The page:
What participants reported about their weight loss/weight gain
Participants were prompted to enter a weight value during each check-in. Sixty percent (5,791) of participants recorded weight entries: 1,818 PT and 3,973 PnT. The percent total reported instances due to a weight check-in was 37% (15,220), collectively from 6,620 PT and 8,600 PnT check-ins. In order to reduce the confounding impact of day-to-day weight fluctuations typically experienced by a menopausal population, we further curated the participant cohort to those who demonstrated long-term compliance by reporting weight for 10 weeks or more. This step resulted in a final participant population of 1,246 PT (29% of the total PT) and 882 PnT (31%).
On average, PT participants lost significantly more weight than the PnT cohort as shown in Figure 5; alternatively, PT who reported an increase in weight, reported an amount of weight gained that was significantly less compared to PnT who gained weight. PT participants lost an average of 4.12% (σ=0.15) of their body weight over the course of 10 weeks, while the PnT participants lost an average of 3.6% (σ=0.08) of their body weight. As for weight gain, PT participants reported an average gain of 3.15% of their body weight (σ=0.14) as compared to PnT, which reported a higher average weight gain of 5.1% (σ=0.4) of their body weight. To better represent the amount of weight loss differences between PT and PnT participants, the percentage of PT or PnT participants that lost a specific amount of weight is illustrated in Figure 6. The percentage of PT participants that reported a 6-7% decrease in weight was 27% of the participant population, compared to 9% of the PnT cohorts who lost weight. Further, the same 9% of the PnT participants reported a decrease in body weight of at least 8% body weight compared to 19% of the PT participants. Finally, no PnT participants reported weight loss that was greater than 9%, whereas 19% of PT participants lost at least 9%, with 10% of the PT population reporting at least 10% of weight loss.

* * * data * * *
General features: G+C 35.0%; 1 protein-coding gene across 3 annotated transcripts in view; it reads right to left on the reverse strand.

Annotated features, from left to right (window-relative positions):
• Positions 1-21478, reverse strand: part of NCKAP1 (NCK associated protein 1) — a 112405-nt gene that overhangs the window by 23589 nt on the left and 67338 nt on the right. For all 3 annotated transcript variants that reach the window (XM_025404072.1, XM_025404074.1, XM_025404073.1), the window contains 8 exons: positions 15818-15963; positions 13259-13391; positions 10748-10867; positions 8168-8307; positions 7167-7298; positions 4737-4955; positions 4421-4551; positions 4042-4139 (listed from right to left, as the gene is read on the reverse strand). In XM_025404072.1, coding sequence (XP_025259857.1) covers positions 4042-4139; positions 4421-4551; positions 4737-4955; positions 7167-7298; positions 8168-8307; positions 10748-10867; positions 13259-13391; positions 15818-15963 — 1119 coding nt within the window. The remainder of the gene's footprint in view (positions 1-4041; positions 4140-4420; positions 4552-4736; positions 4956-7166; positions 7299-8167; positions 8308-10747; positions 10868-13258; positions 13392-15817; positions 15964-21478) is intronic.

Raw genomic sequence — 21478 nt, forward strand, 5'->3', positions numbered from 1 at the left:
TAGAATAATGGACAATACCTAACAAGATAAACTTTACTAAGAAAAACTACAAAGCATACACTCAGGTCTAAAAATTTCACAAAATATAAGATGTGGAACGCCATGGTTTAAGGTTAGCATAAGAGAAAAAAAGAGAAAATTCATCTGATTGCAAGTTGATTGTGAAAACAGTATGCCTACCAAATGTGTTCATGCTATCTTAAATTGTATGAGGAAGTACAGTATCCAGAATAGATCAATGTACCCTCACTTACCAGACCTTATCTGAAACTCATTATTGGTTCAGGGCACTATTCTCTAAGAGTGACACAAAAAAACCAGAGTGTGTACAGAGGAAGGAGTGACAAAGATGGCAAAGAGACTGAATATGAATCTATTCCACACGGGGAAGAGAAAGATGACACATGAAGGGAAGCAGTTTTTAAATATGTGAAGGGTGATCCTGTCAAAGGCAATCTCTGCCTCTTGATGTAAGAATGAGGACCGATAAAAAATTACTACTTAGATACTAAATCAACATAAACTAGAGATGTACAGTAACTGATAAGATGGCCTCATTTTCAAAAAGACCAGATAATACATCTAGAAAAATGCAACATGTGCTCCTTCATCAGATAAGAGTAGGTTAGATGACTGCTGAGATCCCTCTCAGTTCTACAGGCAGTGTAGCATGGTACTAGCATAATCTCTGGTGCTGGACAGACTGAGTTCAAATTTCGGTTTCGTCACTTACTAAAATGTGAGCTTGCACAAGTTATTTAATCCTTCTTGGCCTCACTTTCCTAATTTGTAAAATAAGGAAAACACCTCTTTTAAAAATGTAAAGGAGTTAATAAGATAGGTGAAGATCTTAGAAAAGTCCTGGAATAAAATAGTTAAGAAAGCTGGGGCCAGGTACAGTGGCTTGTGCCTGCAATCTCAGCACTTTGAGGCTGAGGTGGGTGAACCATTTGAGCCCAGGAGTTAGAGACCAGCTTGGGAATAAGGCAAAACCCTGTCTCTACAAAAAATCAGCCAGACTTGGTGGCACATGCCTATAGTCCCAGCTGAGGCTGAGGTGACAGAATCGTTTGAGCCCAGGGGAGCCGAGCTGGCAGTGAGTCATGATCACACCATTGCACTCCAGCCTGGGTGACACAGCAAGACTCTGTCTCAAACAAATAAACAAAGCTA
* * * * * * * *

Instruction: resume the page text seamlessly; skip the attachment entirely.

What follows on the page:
In summary, we establish feasibility of MenoLife to capture RWD as evidenced by the accumulation of self-reported metrics from 15,703 users, who reported 58,636 symptoms and 53,589 check-ins. We further demonstrate efficacy of a nutritional, synbiotic intervention to alleviate menopausal conditions from RWE. There was a statistically significant reduction in symptoms reporting when comparing Product Takers (PT) to Product non-Takers (PnT) for the most highly reported menopausal symptoms. Salient findings also include a reduction in daily reports of hot flashes (92% in 85% of PT participants), headaches (67% in 65% of PT participants) and mood swings (80% reduction in 70% of PT participants). We also observed a reduction in weekly reports of insomnia by 46% in 85% of PT participants and night sweats by 25% in 80% of PT participants. Consistent with the initiation of a gut-based intervention (synbiotic), 95% of the PT population reported a 17% increase in bloating. We further addressed the overall impact of MenoLabs synbiotics on mood and weight through a unique check-in prompt. We introduce the metric of Mood Boost as a method to quantitatively assess the subjective feeling of mood. Using this measure, PT reported a 71% increase in Mood Boost. Over a 10 week window of user-reported weight data, 27% of PT experienced a 6-7% decrease in body weight, with only 9% of the PnT cohort experiencing the same results. Importantly, only PT participants reported weight loss over 9%. Finally, we contend that MenoLife facilitates rapid and robust collection of RWD with significant granularity and a platform for scalability, providing the critical foundation for precision approaches in a long ignored menopausal population.
Download the full study
MenoLabs Clinical Research Shows Efficacy of Health App Data Collection and Probiotic Supplements for Menopause Symptoms